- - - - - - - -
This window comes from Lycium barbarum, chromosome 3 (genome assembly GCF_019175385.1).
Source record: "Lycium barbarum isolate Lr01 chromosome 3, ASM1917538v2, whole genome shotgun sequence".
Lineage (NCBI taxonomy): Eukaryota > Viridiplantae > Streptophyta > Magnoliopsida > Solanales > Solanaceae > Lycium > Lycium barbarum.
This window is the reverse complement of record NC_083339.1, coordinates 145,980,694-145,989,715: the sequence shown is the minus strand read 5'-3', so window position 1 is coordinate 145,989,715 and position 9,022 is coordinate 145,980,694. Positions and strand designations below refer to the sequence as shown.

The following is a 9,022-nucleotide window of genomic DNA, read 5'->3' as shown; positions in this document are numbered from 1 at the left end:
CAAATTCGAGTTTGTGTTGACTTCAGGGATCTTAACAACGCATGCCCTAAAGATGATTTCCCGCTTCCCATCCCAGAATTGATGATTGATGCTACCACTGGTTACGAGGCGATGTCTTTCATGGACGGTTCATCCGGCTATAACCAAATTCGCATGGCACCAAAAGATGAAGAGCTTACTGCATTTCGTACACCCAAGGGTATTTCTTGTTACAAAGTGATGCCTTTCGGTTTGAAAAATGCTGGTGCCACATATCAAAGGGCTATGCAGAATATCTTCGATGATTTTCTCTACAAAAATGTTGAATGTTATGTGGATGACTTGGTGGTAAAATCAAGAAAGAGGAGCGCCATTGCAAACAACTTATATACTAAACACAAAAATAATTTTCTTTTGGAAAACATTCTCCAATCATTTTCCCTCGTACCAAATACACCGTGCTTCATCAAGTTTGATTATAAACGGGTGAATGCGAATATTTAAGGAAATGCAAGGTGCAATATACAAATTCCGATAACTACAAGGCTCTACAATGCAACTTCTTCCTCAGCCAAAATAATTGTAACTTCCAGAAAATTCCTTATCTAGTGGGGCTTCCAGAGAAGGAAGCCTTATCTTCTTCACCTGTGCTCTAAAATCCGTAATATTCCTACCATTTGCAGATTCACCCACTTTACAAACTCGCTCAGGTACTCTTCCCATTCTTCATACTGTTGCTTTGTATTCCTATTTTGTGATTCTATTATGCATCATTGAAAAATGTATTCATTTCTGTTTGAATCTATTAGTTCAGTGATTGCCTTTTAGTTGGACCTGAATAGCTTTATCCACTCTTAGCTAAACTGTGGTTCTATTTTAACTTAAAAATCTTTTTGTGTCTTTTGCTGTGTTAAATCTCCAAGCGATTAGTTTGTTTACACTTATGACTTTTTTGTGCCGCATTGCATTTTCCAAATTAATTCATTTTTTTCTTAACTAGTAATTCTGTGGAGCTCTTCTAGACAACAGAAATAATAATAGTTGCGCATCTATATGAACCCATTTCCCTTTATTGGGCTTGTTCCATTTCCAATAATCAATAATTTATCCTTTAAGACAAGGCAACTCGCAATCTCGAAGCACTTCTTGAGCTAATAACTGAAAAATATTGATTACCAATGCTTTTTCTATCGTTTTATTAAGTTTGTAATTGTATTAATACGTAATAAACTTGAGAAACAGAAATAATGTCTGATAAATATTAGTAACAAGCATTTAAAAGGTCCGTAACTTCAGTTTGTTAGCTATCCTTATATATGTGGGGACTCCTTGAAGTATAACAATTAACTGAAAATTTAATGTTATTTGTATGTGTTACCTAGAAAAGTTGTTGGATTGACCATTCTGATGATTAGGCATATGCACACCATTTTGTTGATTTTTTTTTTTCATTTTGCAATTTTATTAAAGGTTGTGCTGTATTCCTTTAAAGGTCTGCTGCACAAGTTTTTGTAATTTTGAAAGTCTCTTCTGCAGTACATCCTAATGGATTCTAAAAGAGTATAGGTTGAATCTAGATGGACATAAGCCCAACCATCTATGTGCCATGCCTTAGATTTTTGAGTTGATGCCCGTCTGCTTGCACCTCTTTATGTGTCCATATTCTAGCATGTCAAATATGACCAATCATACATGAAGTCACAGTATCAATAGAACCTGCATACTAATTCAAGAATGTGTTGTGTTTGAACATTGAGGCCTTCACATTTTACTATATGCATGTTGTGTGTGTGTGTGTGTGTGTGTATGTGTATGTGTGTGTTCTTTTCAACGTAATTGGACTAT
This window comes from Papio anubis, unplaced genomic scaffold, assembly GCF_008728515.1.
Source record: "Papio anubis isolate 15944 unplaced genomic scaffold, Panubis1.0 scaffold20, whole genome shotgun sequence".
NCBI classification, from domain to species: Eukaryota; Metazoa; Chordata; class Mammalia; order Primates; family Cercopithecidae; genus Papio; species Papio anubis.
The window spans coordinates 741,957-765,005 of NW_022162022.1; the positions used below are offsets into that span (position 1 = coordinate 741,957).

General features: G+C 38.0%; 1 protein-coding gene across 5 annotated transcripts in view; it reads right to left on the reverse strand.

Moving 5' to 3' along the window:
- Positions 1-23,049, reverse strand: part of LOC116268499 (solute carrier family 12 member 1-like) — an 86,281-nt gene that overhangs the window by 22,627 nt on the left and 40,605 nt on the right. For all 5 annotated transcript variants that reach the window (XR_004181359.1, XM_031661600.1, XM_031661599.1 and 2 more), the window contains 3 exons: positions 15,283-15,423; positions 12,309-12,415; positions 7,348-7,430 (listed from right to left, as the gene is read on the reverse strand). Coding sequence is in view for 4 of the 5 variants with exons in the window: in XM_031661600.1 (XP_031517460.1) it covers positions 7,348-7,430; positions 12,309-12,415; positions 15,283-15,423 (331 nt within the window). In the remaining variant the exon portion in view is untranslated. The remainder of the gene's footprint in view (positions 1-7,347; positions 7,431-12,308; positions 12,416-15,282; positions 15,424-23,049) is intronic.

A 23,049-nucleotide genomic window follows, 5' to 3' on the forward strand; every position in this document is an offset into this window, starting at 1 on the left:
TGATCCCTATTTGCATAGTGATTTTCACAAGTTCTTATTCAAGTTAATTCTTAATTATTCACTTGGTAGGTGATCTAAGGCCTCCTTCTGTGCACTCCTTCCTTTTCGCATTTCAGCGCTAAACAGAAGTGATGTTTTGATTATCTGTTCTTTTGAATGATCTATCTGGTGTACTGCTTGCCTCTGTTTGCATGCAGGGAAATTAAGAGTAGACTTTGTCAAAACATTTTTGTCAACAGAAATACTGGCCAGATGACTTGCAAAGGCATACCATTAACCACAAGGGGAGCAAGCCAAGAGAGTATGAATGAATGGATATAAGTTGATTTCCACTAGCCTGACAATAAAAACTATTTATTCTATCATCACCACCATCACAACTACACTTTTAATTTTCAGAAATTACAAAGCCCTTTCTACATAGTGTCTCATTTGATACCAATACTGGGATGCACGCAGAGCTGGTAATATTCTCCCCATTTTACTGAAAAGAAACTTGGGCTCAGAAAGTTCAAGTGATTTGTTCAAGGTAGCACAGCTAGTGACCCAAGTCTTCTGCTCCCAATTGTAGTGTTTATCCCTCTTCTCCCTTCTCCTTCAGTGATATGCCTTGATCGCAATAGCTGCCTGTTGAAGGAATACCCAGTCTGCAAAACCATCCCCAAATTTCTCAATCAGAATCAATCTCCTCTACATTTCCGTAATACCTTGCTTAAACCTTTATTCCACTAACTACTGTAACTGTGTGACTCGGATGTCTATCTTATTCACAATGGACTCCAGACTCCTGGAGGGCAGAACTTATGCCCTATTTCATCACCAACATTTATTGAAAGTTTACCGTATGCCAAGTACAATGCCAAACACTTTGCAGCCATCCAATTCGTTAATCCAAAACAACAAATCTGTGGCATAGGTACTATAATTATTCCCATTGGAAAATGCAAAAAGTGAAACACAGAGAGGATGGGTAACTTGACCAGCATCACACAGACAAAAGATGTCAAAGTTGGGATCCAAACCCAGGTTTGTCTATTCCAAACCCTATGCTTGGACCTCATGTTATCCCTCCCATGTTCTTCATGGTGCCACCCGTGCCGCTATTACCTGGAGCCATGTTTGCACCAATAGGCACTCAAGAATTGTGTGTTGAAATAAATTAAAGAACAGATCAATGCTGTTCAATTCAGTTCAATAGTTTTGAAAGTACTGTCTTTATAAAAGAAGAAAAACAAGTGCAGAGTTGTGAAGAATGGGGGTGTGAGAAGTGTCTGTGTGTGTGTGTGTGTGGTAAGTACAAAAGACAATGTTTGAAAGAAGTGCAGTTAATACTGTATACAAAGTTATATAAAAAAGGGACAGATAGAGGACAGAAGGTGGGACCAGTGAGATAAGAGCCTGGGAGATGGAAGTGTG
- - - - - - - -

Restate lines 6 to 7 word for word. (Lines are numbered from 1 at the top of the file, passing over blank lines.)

CAAATTCGAGTTTGTGTTGACTTCAGGGATCTTAACAACGCATGCCCTAAAGATGATTTCCCGCTTCCCATCCCAGAATTGATGATTGATGCTACCACTGGTTACGAGGCGATGTCTTTCATGGACGGTTCATCCGGCTATAACCAAATTCGCATGGCACCAAAAGATGAAGAGCTTACTGCATTTCGTACACCCAAGGGTATTTCTTGTTACAAAGTGATGCCTTTCGGTTTGAAAAATGCTGGTGCCACATATCAAAGGGCTATGCAGAATATCTTCGATGATTTTCTCTACAAAAATGTTGAATGTTATGTGGATGACTTGGTGGTAAAATCAAGAAAGAGGAGCGCCATTGCAAACAACTTATATACTAAACACAAAAATAATTTTCTTTTGGAAAACATTCTCCAATCATTTTCCCTCGTACCAAATACACCGTGCTTCATCAAGTTTGATTATAAACGGGTGAATGCGAATATTTAAGGAAATGCAAGGTGCAATATACAAATTCCGATAACTACAAGGCTCTACAATGCAACTTCTTCCTCAGCCAAAATAATTGTAACTTCCAGAAAATTCCTTATCTAGTGGGGCTTCCAGAGAAGGAAGCCTTATCTTCTTCACCTGTGCTCTAAAATCCGTAATATTCCTACCATTTGCAGATTCACCCACTTTACAAACTCGCTCAGGTACTCTTCCCATTCTTCATACTGTTGCTTTGTATTCCTATTTTGTGATTCTATTATGCATCATTGAAAAATGTATTCATTTCTGTTTGAATCTATTAGTTCAGTGATTGCCTTTTAGTTGGACCTGAATAGCTTTATCCACTCTTAGCTAAACTGTGGTTCTATTTTAACTTAAAAATCTTTTTGTGTCTTTTGCTGTGTTAAATCTCCAAGCGATTAGTTTGTTTACACTTATGACTTTTTTGTGCCGCATTGCATTTTCCAAATTAATTCATTTTTTTCTTAACTAGTAATTCTGTGGAGCTCTTCTAGACAACAGAAATAATAATAGTTGCGCATCTATATGAACCCATTTCCCTTTATTGGGCTTGTTCCATTTCCAATAATCAATAATTTATCCTTTAAGACAAGGCAACTCGCAATCTCGAAGCACTTCTTGAGCTAATAACTGAAAAATATTGATTACCAATGCTTTTTCTATCGTTTTATTAAGTTTGTAATTGTATTAATACGTAATAAACTTGAGAAACAGAAATAATGTCTGATAAATATTAGTAACAAGCATTTAAAAGGTCCGTAACTTCAGTTTGTTAGCTATCCTTATATATGTGGGGACTCCTTGAAGTATAACAATTAACTGAAAATTTAATGTTATTTGTATGTGTTACCTAGAAAAGTTGTTGGATTGACCATTCTGATGATTAGGCATATGCACACCATTTTGTTGATTTTTTTTTTTCATTTTGCAATTTTATTAAAGGTTGTGCTGTATTCCTTTAAAGGTCTGCTGCACAAGTTTTTGTAATTTTGAAAGTCTCTTCTGCAGTACATCCTAATGGATTCTAAAAGAGTATAGGTTGAATCTAGATGGACATAAGCCCAACCATCTATGTGCCATGCCTTAGATTTTTGAGTTGATGCCCGTCTGCTTGCACCTCTTTATGTGTCCATATTCTAGCATGTCAAATATGACCAATCATACATGAAGTCACAGTATCAATAGAACCTGCATACTAATTCAAGAATGTGTTGTGTTTGAACATTGAGGCCTTCACATTTTACTATATGCATGTTGTGTGTGTGTGTGTGTGTGTGTATGTGTATGTGTGTGTTCTTTTCAACGTAATTGGACTAT
This window comes from Papio anubis, unplaced genomic scaffold, assembly GCF_008728515.1.